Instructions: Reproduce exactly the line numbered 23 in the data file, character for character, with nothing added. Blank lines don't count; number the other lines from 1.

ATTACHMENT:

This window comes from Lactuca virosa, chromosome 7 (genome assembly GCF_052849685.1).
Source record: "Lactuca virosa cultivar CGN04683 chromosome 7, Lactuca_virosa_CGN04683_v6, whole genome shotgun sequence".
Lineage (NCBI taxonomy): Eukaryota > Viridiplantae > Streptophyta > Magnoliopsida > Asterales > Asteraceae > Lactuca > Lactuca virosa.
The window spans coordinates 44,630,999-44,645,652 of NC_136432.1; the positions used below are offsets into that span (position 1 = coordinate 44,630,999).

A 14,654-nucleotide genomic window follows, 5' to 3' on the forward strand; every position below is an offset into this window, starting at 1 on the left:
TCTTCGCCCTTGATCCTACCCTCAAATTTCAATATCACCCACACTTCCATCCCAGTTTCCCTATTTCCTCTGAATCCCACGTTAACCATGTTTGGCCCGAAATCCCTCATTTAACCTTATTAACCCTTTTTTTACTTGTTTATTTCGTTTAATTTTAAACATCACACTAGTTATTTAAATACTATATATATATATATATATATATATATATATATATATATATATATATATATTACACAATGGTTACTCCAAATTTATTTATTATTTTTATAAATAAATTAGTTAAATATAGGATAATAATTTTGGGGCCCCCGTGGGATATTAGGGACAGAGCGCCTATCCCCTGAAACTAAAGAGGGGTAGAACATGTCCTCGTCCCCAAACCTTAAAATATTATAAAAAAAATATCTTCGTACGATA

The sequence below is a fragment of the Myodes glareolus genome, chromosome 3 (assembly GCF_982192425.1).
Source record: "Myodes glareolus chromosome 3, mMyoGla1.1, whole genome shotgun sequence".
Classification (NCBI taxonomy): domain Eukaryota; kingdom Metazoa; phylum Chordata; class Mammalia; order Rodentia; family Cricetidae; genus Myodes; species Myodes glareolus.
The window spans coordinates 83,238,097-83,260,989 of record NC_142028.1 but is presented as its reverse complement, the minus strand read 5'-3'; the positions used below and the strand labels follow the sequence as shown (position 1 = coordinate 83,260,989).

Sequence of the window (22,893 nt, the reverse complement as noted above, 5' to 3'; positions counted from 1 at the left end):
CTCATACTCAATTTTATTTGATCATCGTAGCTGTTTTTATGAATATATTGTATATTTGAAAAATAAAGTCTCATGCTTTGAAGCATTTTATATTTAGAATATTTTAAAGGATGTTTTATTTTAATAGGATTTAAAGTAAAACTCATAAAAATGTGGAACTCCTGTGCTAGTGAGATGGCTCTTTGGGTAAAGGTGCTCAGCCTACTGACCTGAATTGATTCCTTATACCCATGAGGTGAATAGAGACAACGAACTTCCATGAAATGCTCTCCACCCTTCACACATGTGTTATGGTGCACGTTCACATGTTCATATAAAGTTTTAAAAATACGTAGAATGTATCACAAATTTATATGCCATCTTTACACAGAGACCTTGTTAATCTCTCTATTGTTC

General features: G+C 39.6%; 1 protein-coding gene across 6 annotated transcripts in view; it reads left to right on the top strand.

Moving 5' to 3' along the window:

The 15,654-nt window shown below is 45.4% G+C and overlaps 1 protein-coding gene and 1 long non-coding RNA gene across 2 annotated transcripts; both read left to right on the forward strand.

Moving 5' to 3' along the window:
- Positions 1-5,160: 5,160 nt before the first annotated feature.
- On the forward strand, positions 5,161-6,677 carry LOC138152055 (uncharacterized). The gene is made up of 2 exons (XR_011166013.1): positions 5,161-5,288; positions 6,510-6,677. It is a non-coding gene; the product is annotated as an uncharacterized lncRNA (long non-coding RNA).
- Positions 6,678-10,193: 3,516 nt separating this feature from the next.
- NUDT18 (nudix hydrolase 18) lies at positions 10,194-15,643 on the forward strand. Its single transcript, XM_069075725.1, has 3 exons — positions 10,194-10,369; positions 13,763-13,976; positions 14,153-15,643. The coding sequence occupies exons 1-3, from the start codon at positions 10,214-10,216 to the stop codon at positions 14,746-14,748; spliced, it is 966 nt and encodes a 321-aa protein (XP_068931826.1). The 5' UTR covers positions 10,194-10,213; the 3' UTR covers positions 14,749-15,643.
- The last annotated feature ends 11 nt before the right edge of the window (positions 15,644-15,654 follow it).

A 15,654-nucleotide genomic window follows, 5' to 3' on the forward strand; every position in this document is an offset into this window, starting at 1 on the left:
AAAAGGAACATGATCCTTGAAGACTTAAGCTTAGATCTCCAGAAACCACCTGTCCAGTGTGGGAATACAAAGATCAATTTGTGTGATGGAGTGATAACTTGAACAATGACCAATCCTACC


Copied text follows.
AAAAGGAACATGATCCTTGAAGACTTAAGCTTAGATCTCCAGAAACCACCTGTCCAGTGTGGGAATACAAAGATCAATTTGTGTGATGGAGTGATAACTTGAACAATGACCAATCCTACC